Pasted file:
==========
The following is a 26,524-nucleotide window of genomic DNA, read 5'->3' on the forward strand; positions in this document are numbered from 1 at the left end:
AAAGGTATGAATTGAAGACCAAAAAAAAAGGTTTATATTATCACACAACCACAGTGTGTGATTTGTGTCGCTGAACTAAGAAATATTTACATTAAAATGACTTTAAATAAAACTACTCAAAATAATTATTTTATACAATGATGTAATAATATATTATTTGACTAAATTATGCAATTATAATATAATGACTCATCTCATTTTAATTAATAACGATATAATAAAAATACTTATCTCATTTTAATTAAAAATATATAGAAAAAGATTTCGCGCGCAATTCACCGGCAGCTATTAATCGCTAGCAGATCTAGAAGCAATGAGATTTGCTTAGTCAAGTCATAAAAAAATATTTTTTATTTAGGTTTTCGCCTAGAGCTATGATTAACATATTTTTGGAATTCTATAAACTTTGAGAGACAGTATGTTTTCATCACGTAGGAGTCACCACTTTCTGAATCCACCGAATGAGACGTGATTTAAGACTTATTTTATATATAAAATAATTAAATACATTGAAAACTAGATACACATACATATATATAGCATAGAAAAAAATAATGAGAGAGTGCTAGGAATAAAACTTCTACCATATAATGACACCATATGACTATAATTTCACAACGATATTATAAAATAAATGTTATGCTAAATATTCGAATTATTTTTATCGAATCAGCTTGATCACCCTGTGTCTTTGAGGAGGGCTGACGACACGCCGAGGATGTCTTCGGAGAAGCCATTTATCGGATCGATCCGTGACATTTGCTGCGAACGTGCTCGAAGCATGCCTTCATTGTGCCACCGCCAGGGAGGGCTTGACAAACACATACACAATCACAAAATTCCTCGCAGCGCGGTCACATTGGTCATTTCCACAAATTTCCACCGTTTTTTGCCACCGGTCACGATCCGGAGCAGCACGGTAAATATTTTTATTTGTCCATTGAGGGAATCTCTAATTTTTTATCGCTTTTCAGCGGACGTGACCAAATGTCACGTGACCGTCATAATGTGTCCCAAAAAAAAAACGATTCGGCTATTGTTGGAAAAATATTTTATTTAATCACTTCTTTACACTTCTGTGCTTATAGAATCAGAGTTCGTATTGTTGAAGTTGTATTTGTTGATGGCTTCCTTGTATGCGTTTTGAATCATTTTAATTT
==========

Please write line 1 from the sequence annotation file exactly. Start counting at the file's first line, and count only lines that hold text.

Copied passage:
The following is a 26,524-nucleotide window of genomic DNA, read 5'->3' on the forward strand; positions in this document are numbered from 1 at the left end: